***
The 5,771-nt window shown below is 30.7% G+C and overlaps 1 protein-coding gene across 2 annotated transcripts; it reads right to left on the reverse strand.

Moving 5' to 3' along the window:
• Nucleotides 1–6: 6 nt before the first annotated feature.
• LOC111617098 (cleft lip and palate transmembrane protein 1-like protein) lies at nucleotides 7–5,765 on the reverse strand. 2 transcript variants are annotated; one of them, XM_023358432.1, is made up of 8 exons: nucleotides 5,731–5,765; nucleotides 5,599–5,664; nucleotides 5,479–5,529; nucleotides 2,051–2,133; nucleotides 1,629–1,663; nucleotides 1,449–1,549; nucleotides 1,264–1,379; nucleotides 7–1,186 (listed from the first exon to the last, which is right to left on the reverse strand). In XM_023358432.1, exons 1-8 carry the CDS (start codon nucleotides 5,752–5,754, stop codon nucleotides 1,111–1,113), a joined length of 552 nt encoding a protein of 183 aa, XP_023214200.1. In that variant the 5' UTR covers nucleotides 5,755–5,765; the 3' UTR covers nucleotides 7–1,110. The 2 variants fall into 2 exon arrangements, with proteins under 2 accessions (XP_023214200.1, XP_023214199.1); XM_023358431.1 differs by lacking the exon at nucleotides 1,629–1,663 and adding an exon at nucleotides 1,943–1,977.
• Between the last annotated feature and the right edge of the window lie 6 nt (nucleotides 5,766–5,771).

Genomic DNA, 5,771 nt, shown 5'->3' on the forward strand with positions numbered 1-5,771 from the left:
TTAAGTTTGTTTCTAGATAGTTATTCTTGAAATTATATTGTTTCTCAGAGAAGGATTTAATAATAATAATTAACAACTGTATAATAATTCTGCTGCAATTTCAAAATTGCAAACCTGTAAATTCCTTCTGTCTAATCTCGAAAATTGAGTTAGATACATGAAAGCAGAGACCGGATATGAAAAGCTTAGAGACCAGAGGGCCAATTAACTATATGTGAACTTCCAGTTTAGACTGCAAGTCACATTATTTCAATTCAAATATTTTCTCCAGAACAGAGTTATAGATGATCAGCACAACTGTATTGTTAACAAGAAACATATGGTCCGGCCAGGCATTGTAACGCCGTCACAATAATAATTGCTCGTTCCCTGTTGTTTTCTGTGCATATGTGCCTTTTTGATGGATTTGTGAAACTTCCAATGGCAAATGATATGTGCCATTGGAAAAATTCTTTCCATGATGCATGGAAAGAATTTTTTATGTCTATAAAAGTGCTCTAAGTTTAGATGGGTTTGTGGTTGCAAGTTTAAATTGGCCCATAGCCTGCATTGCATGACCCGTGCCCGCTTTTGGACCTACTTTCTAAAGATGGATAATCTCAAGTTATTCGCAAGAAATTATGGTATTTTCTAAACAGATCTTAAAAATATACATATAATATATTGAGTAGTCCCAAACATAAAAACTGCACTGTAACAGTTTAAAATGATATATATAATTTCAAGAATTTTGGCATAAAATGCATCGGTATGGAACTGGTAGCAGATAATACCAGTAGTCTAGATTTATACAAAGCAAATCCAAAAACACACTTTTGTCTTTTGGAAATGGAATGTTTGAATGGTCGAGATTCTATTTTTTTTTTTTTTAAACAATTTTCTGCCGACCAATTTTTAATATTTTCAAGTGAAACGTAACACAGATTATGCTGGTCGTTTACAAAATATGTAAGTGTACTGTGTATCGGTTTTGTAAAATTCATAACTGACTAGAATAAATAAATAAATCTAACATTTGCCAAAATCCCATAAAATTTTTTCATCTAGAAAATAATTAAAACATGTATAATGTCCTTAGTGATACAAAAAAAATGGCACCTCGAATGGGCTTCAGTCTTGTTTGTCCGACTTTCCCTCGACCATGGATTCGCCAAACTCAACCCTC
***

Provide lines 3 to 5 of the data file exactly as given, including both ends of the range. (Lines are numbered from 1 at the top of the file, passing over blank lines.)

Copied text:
• Nucleotides 1–6: 6 nt before the first annotated feature.
• LOC111617098 (cleft lip and palate transmembrane protein 1-like protein) lies at nucleotides 7–5,765 on the reverse strand. 2 transcript variants are annotated; one of them, XM_023358432.1, is made up of 8 exons: nucleotides 5,731–5,765; nucleotides 5,599–5,664; nucleotides 5,479–5,529; nucleotides 2,051–2,133; nucleotides 1,629–1,663; nucleotides 1,449–1,549; nucleotides 1,264–1,379; nucleotides 7–1,186 (listed from the first exon to the last, which is right to left on the reverse strand). In XM_023358432.1, exons 1-8 carry the CDS (start codon nucleotides 5,752–5,754, stop codon nucleotides 1,111–1,113), a joined length of 552 nt encoding a protein of 183 aa, XP_023214200.1. In that variant the 5' UTR covers nucleotides 5,755–5,765; the 3' UTR covers nucleotides 7–1,110. The 2 variants fall into 2 exon arrangements, with proteins under 2 accessions (XP_023214200.1, XP_023214199.1); XM_023358431.1 differs by lacking the exon at nucleotides 1,629–1,663 and adding an exon at nucleotides 1,943–1,977.
• Between the last annotated feature and the right edge of the window lie 6 nt (nucleotides 5,766–5,771).